Camel Racing \ Arabian Derby Arcade Game

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Introduction: Camel Racing \ Arabian Derby Arcade Game

About: Have built several Home Made arcade machine - virtual pinball, camel racing, coin pusher, skeeball, prize machines. As of today, 12th July, I have added instructable for Star Wars penny pusher. In coming week…

I have always liked the camel racing game that is found at the seaside piers or at some carnivals. So I built a version for four people to play.

To see the game in action, see below. Balls landing in yellow hole get 3 points, red 2 points and blue 1 point. Game play takes place on TV screen and as points are accrued the camels move along the screen. The winner is the first camel to 30 points.

Game starts with Bell and Arabian Derby tune.

Supplies

Each play field was build from any old wood I had lying around - chipboard, plywood, OSB, MDF

For each playfield:
Base: 1170x300mm (10mm thick)
Sides:
2 x 1170mm (100mm x 18mm)
2 x 860mm (30mm x 18mm)
Back:
1 x 264mm (100mm x 18mm)
1 x 264mm (30mm x 18mm)
Front
1 x 264mm (30mm x 18mm)
Playfield:12mm MDF (700mmx264mm) & (420mmx264mm)
Acrylic (in my build 540mm x 300mm)
Throwing Cover (300mm x 240mm)
3m CAT5 Cable
3 x SP Lever miniature micro switch
For under the playfield, the widths of wood were cut to 76mm (3") and 64mm (2.5")
4 x 8mm spacers (to raise height of throwing cover)

Controller:
Old keyboard to build keyboard controller - see https://www.instructables.com/id/DIY-Keyboard-Cont...
2 Gang 4 Way CAT5 Socket
45mm Plastic Pattresss Box 2 Gang

Screws, wood glue, paint.

Golf balls for the game. I found 3 balls for each player to be best.

Step 1: Playfield Construction

Each playfield was built to same dimensions.

The base (1170x300mm) was screwed to the two side pieces (100mm x 18mm) and to the back piece (100mm x 18mm). The front piece (30mm x 18mm) was then attached. The two other side pieces were then screwed on.

The pieces 64mm wide were glued into place. A zig zag down the left to slow the ball that scored zero. A channel was made down the right hand side and the two pieces of 18mm x 16mm were attached with space for micro switches. Parallelogram pieces were glued under where the scoring balls would land - these shapes were 18mm thick to be same height as the micro switch track. The pieces 64mm wide were put in place to hold up the upper playfield and the 76mm widths for the lower playfield.

A hole was drilled to take CAT5 cable in back of playfield and tied in a knot to prevent anyone pulling the cable out. The cable was then soldered to the microswitches.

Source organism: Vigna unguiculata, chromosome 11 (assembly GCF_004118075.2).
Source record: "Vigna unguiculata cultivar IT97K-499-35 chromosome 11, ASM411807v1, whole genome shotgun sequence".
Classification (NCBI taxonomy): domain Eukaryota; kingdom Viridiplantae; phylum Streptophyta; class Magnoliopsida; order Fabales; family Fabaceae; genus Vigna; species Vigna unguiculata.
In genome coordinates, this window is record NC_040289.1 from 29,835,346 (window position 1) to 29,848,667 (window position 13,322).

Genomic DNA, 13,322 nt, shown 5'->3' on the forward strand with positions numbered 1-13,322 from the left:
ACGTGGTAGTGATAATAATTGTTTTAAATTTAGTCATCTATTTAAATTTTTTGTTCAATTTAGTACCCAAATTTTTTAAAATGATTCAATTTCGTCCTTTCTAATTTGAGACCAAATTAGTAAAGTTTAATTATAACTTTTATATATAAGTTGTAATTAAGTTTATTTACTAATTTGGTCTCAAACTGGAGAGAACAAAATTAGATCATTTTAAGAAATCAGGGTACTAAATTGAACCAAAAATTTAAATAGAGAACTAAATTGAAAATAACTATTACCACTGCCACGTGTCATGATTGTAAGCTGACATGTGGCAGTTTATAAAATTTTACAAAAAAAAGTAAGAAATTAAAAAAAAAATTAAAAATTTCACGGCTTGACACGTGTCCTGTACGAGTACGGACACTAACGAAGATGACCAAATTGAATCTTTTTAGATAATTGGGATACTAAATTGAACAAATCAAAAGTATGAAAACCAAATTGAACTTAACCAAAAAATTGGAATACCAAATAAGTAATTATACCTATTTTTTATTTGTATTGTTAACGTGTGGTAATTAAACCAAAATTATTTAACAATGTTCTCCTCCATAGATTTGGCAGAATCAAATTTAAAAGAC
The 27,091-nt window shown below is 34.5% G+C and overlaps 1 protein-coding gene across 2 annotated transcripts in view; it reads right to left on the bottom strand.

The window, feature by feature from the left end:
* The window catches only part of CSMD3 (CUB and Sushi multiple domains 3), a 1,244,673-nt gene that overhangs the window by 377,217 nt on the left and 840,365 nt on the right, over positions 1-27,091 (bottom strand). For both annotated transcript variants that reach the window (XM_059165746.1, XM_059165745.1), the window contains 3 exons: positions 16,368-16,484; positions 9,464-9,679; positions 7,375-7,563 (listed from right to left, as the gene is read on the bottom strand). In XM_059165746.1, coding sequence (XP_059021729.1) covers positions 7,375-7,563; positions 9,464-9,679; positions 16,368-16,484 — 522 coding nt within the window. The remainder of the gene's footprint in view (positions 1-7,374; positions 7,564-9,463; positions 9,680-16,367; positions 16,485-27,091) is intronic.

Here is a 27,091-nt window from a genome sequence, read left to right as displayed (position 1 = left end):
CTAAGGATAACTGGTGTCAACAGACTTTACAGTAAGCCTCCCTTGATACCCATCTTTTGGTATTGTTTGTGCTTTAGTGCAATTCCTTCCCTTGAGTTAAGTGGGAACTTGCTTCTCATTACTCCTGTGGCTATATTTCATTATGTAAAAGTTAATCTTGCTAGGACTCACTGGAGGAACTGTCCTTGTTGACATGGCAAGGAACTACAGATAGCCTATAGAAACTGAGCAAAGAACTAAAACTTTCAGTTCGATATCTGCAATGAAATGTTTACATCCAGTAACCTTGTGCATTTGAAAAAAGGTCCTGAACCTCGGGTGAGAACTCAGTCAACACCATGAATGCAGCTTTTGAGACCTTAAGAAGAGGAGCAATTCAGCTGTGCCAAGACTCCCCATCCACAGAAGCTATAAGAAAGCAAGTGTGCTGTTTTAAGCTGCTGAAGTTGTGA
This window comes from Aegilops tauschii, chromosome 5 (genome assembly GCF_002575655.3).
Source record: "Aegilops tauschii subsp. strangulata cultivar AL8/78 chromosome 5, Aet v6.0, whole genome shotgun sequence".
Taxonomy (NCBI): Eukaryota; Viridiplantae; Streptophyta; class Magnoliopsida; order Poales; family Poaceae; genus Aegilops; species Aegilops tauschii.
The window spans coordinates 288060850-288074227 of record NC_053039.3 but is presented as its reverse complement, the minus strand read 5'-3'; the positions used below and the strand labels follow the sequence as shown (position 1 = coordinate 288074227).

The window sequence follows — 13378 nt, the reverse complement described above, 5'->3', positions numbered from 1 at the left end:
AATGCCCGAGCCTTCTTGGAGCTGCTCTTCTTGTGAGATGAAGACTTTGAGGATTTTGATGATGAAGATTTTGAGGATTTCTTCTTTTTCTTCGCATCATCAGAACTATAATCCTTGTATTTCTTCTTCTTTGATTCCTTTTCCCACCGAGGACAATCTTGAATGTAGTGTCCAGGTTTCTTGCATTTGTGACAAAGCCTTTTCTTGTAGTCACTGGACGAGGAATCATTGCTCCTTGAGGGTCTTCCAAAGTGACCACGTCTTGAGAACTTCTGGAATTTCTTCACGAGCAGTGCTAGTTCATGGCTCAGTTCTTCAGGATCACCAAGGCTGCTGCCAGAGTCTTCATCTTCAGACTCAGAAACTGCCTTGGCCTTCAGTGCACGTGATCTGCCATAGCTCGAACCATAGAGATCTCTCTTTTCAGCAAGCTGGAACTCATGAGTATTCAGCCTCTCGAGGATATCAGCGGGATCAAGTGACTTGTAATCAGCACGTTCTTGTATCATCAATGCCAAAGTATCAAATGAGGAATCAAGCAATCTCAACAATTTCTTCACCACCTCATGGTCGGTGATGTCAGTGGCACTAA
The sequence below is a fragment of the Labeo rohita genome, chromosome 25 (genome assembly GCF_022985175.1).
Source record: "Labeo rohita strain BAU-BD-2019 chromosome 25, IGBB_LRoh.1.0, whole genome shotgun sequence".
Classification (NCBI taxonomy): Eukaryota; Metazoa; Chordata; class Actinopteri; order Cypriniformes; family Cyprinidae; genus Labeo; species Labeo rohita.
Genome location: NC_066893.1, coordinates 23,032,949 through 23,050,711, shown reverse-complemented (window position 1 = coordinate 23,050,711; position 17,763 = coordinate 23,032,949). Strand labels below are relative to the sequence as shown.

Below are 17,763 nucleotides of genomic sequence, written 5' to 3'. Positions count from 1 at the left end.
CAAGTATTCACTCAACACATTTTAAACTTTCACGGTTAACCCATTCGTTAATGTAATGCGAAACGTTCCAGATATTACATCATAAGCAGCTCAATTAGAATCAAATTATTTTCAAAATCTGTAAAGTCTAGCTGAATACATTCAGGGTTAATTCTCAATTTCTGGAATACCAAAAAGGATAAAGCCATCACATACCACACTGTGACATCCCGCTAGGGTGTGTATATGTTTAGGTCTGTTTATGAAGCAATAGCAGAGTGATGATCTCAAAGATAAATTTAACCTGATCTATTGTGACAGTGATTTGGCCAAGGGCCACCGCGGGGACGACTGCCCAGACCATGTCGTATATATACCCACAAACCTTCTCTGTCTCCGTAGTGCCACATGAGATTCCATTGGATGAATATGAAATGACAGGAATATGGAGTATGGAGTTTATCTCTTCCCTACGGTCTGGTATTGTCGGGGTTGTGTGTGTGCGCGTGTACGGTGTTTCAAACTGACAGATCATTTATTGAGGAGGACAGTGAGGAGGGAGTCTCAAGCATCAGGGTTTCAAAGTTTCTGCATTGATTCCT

Half way between each micro switch a screw was partially screwed in to the right of the channel. This slowed balls down so they did not speed down over the switches.

The playfield sizes before cutting the V shape were lengths of 700 and 420. 44mm holes were cut with a hole cutter for the balls to fall through. A router was used the curve the edge of the hole.

The lower playfield was fitted, then the upper playfield. A piece of 30mm x 16mm was used to screw down and hold upper playfield in place.

The acrylic was attached. The throwing guard was fitted with 8mm spacers to keep enough clearance for the ball.

The operation of the switches is that when ball goes into blue hole it runs over one switch.
When going into red hole, it goes over a second switch and the switch used by the blue ball.
When going into yellow hole, the ball goes over each of the microswitches,
So each time any of the micro switches is clicked a single point is added to player\camel score.

A couple of pieces of wood were screwed underneath (single screw) where I want the playfield to be supported. This stops the playfield slipping down. A single screw was used so each can slightly rotate for uneven surfaces.

Step 2: Controller Box

An old USB keyboard was used to build a keyboard controller. Instructions on how to do this can be found on https://www.instructables.com/id/DIY-Keyboard-Cont...

The circuit from the keyboard was fitted to a piece of wood that would fit into the 2 gang pattress box. Wiring between controller and each CAT5 outlet was to provide a set of three different keys for each microswitch.

A hole was drilled out the back of the pattress to run USB cable from the keyboard that was used.

To test the controller and playfield, connect playfield to controller and connect controller to PC\laptop. Open notepad and drop a ball in each hole. The relevant letters should appear on the notepad when micro swicthes are hit.

Step 3: Running the Game

The components I have to run the game is

1. Windows laptop to run the software - runs on XP, Windows 7 and Windows 10 without any issues.
2. TV screen with connection from laptop
3. Speakers for laptop (needed when using this outside)
4. Table to hold the playfields. Table needs to be level, preferably slight lean to the right. I use a length of 100mm x 50m timber under the back of the playfields to keep them at the right angle for playing.
5. Connect controller to USB port of laptop
6. Run the ArabianDerby software. I have written this software and am willing to share with anyone who is planning to build same machine or you could write your own version - just needs be based on keyboard inputs when switches are clicked.

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